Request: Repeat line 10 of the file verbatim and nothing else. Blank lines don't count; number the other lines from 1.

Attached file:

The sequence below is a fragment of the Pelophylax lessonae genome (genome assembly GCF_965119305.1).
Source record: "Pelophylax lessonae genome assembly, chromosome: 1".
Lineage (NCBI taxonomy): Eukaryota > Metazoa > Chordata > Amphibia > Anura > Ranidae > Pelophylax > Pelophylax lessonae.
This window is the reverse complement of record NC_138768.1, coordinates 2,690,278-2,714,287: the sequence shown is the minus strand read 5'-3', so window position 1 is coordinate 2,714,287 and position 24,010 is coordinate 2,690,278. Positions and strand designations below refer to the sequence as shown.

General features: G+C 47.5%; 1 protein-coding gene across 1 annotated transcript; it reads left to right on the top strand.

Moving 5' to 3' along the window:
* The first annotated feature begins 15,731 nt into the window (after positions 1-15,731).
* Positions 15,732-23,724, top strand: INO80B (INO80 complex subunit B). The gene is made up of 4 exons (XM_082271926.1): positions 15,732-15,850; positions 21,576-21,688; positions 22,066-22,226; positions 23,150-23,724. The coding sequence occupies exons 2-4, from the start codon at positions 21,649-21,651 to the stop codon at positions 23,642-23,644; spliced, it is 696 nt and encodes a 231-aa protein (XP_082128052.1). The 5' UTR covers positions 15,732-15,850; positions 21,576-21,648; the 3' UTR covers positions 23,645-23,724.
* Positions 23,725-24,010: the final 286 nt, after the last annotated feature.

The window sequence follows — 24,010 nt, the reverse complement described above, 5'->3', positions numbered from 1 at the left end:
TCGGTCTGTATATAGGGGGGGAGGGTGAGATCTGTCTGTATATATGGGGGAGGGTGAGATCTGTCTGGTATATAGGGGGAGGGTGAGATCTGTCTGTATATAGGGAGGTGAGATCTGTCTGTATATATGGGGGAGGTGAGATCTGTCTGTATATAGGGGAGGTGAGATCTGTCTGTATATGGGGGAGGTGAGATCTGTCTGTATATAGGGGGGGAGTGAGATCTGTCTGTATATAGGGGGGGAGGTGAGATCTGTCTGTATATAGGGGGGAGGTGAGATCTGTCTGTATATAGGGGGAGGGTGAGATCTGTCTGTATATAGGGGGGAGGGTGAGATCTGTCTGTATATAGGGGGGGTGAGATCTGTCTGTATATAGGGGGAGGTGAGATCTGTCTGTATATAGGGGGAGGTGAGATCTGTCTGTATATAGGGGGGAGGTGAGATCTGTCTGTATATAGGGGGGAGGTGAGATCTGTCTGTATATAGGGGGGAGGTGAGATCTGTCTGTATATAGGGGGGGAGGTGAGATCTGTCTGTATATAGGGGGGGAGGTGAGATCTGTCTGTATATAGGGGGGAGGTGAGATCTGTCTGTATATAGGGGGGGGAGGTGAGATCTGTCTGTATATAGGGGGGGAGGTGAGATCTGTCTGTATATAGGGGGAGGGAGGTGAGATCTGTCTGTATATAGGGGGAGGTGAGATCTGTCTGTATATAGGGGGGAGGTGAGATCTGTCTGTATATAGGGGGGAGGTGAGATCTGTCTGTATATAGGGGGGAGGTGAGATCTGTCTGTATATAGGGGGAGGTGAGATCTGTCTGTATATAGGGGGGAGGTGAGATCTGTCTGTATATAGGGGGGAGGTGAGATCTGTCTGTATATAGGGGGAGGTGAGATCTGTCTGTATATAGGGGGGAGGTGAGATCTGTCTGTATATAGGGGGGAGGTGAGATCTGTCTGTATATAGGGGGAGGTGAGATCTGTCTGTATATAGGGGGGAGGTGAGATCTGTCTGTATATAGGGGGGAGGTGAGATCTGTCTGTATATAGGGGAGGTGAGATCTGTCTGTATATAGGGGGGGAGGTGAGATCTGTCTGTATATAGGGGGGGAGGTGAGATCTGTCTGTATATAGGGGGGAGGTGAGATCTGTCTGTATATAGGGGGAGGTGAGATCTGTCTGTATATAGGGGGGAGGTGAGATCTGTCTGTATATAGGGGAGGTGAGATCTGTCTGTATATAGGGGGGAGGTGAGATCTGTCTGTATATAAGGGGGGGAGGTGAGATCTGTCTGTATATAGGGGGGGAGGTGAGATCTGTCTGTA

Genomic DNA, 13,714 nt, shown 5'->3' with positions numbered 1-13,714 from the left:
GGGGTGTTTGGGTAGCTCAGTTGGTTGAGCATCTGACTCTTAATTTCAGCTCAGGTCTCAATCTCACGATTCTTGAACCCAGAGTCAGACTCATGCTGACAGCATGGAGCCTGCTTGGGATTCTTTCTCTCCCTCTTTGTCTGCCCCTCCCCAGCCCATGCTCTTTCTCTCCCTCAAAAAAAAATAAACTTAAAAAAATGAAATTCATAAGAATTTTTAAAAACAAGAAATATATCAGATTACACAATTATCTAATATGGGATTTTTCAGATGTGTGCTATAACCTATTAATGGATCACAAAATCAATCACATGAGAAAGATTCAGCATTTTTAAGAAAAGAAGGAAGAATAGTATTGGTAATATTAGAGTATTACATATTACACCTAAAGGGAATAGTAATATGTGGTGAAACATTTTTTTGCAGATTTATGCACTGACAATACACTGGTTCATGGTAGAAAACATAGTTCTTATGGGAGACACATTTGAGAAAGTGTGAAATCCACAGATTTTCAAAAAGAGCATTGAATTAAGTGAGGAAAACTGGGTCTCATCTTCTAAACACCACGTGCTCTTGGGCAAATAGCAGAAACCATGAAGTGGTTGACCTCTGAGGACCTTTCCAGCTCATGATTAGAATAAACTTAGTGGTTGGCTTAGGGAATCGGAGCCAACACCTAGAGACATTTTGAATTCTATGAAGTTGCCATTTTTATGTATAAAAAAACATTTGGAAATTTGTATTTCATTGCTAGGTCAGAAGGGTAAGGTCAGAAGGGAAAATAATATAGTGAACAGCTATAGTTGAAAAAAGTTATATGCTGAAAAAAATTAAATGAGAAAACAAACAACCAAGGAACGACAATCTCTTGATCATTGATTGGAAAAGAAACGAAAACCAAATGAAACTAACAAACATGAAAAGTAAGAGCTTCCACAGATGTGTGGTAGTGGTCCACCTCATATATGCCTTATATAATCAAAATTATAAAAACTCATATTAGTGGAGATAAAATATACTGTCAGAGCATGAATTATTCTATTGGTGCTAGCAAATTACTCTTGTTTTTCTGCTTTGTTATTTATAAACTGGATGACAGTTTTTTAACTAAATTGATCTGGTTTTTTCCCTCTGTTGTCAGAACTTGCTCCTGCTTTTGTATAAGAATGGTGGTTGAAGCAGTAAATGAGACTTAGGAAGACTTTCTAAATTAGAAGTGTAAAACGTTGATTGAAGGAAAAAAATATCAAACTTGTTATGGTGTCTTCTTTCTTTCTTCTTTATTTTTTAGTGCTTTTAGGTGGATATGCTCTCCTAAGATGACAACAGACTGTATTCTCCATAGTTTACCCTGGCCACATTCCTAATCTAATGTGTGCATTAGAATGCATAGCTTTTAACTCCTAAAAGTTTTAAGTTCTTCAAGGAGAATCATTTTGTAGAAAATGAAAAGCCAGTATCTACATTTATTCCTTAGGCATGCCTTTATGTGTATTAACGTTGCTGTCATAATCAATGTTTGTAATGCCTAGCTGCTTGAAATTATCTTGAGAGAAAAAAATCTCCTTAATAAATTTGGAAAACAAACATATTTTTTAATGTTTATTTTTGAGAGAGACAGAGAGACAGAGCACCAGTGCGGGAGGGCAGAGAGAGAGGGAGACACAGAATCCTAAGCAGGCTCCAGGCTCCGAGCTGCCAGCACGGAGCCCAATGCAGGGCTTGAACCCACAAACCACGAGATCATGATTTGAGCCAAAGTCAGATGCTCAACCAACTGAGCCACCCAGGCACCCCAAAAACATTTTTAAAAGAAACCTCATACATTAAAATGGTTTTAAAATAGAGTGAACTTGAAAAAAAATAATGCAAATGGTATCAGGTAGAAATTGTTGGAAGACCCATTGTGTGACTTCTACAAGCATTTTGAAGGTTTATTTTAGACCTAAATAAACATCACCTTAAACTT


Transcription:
The window sequence follows — 24,010 nt, the reverse complement described above, 5'->3', positions numbered from 1 at the left end: